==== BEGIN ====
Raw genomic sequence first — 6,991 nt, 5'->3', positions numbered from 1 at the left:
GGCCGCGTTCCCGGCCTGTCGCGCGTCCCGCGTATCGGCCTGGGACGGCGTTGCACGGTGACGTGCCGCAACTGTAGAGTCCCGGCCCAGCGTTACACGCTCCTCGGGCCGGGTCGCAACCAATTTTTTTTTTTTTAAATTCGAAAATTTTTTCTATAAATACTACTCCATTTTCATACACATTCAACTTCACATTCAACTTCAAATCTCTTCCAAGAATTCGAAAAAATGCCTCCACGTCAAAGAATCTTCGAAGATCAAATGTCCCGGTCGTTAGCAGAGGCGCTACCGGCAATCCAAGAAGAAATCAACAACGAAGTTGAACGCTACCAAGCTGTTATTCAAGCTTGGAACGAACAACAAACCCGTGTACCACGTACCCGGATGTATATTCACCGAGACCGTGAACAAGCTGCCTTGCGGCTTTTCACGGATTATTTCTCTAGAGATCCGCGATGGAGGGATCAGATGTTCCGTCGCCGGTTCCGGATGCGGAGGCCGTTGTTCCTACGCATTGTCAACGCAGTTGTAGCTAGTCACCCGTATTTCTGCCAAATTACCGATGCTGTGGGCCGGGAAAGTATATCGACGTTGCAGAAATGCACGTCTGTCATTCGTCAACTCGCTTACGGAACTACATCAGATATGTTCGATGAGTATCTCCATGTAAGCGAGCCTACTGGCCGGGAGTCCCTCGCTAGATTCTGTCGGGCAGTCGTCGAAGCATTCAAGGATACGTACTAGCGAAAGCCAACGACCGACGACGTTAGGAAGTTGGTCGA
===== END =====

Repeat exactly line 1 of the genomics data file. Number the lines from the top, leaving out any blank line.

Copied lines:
Raw genomic sequence first — 6,991 nt, 5'->3', positions numbered from 1 at the left: